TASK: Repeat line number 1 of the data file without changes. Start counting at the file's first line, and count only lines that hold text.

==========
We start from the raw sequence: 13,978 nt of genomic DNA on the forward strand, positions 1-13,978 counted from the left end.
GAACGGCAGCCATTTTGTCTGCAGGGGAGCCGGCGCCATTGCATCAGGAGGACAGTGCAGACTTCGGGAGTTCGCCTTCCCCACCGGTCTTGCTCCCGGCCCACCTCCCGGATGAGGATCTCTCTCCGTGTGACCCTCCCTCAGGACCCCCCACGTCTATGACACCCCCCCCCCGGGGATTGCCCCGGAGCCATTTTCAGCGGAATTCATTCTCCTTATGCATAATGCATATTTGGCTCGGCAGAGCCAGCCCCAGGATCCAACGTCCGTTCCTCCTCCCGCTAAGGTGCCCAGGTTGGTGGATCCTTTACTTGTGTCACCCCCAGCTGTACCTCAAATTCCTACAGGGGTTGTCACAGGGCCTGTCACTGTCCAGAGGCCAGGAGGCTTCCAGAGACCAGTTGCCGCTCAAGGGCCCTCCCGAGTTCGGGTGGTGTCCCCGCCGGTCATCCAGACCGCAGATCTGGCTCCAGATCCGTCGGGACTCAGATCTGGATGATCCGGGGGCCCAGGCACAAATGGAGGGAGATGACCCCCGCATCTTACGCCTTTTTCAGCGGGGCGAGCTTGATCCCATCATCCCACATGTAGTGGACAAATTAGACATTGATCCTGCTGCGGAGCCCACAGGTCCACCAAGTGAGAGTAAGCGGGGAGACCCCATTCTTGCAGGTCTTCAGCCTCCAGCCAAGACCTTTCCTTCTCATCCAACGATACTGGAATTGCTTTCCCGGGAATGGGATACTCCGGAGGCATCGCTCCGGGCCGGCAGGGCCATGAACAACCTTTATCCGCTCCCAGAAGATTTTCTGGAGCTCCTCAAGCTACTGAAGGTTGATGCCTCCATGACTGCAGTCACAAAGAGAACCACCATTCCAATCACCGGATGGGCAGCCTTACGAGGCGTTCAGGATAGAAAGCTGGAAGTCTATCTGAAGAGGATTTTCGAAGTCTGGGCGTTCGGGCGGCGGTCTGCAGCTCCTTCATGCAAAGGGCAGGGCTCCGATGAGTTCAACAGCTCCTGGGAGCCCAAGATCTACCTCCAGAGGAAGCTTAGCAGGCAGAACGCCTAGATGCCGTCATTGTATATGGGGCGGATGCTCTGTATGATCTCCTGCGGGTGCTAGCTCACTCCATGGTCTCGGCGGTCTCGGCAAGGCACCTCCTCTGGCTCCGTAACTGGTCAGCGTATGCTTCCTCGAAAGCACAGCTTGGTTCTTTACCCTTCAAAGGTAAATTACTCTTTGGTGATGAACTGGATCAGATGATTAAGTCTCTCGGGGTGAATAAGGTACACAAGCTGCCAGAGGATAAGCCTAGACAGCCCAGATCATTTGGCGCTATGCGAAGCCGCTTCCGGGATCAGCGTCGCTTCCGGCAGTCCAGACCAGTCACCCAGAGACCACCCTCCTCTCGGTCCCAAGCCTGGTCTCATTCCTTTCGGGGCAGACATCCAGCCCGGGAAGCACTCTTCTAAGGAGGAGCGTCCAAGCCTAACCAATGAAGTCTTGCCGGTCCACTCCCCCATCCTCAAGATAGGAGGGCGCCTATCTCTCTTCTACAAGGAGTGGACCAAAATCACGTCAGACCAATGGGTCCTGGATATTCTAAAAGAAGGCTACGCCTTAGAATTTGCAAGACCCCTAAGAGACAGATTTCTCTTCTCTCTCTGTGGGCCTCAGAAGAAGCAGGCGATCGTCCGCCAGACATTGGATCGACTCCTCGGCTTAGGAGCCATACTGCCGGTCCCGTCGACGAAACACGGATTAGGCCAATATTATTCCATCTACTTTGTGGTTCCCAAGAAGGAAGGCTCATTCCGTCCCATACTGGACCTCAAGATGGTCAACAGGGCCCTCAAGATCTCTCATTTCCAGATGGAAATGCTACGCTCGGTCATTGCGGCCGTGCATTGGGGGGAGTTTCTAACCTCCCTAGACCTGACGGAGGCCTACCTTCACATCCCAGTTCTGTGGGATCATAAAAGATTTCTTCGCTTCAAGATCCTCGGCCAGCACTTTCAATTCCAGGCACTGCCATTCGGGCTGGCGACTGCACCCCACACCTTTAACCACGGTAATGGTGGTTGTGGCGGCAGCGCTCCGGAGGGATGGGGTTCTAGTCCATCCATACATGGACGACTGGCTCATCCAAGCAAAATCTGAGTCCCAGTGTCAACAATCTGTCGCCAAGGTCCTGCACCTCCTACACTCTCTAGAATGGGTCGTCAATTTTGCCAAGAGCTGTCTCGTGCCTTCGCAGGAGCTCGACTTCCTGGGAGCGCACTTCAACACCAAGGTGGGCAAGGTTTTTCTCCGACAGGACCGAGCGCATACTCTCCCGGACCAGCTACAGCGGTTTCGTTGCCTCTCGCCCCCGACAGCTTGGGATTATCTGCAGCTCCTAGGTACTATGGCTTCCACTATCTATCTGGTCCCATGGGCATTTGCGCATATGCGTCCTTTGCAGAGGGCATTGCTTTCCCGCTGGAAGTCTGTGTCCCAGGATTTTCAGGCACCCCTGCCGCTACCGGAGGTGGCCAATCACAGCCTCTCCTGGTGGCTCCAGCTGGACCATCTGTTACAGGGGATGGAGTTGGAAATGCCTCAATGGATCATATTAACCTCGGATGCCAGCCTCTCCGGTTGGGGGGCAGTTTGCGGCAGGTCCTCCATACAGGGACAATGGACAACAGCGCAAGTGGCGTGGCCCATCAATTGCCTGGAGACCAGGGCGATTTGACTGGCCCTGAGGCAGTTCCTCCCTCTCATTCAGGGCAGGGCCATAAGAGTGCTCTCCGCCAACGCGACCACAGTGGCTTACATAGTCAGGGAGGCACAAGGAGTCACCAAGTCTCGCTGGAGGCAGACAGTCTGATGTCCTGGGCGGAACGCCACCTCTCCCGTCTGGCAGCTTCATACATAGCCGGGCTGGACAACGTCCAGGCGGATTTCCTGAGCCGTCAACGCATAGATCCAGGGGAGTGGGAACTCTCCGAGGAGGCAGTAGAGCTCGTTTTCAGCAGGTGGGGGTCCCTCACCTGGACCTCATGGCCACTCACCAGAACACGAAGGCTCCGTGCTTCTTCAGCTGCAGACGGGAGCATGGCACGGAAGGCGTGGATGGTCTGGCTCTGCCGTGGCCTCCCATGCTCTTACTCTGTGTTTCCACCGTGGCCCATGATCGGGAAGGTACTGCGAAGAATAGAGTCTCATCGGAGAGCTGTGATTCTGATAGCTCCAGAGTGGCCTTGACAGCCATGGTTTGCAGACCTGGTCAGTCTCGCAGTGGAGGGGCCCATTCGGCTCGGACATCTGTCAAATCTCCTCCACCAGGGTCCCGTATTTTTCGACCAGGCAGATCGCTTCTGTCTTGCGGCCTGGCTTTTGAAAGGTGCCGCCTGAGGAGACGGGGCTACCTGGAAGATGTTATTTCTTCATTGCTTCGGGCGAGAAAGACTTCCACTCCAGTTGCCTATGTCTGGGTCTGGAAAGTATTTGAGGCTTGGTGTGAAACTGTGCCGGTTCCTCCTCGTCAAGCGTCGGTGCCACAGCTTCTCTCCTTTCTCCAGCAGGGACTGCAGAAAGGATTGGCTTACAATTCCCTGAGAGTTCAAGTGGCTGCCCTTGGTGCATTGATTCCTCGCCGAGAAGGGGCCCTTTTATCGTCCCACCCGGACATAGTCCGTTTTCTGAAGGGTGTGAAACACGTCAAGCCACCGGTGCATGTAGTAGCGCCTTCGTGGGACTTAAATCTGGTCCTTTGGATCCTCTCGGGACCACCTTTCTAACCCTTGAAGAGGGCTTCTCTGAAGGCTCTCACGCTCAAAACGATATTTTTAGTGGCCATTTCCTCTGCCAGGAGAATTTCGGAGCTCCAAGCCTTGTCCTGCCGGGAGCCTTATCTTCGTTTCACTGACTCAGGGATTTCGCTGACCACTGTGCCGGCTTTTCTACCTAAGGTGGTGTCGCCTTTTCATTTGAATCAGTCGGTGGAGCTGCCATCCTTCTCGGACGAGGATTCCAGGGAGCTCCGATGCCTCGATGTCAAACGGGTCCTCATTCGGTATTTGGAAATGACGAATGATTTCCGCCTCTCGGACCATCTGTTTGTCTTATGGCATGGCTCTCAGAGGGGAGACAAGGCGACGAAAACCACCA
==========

We start from the raw sequence: 13,978 nt of genomic DNA on the forward strand, positions 1-13,978 counted from the left end.